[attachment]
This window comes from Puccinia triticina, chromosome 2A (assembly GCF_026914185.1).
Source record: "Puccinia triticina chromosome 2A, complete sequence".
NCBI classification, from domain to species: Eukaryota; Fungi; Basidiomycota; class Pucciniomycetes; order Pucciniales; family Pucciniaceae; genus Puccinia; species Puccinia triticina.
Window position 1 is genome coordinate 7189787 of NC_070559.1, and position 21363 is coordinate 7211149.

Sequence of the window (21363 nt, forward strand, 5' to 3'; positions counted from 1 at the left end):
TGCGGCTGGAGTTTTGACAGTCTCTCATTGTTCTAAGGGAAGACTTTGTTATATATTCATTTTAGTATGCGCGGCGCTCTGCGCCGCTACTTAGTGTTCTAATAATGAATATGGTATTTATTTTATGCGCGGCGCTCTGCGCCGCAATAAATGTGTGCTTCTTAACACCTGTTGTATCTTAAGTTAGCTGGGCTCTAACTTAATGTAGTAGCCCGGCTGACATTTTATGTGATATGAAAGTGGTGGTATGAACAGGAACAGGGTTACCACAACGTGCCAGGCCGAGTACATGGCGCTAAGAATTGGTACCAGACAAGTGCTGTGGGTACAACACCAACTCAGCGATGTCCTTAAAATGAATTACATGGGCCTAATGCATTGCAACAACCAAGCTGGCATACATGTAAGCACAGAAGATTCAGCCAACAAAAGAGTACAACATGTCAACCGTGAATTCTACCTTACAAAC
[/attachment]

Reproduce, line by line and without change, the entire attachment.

This window comes from Puccinia triticina, chromosome 2A (assembly GCF_026914185.1).
Source record: "Puccinia triticina chromosome 2A, complete sequence".
NCBI classification, from domain to species: Eukaryota; Fungi; Basidiomycota; class Pucciniomycetes; order Pucciniales; family Pucciniaceae; genus Puccinia; species Puccinia triticina.
Window position 1 is genome coordinate 7189787 of NC_070559.1, and position 21363 is coordinate 7211149.

Sequence of the window (21363 nt, forward strand, 5' to 3'; positions counted from 1 at the left end):
TGCGGCTGGAGTTTTGACAGTCTCTCATTGTTCTAAGGGAAGACTTTGTTATATATTCATTTTAGTATGCGCGGCGCTCTGCGCCGCTACTTAGTGTTCTAATAATGAATATGGTATTTATTTTATGCGCGGCGCTCTGCGCCGCAATAAATGTGTGCTTCTTAACACCTGTTGTATCTTAAGTTAGCTGGGCTCTAACTTAATGTAGTAGCCCGGCTGACATTTTATGTGATATGAAAGTGGTGGTATGAACAGGAACAGGGTTACCACAACGTGCCAGGCCGAGTACATGGCGCTAAGAATTGGTACCAGACAAGTGCTGTGGGTACAACACCAACTCAGCGATGTCCTTAAAATGAATTACATGGGCCTAATGCATTGCAACAACCAAGCTGGCATACATGTAAGCACAGAAGATTCAGCCAACAAAAGAGTACAACATGTCAACCGTGAATTCTACCTTACAAAC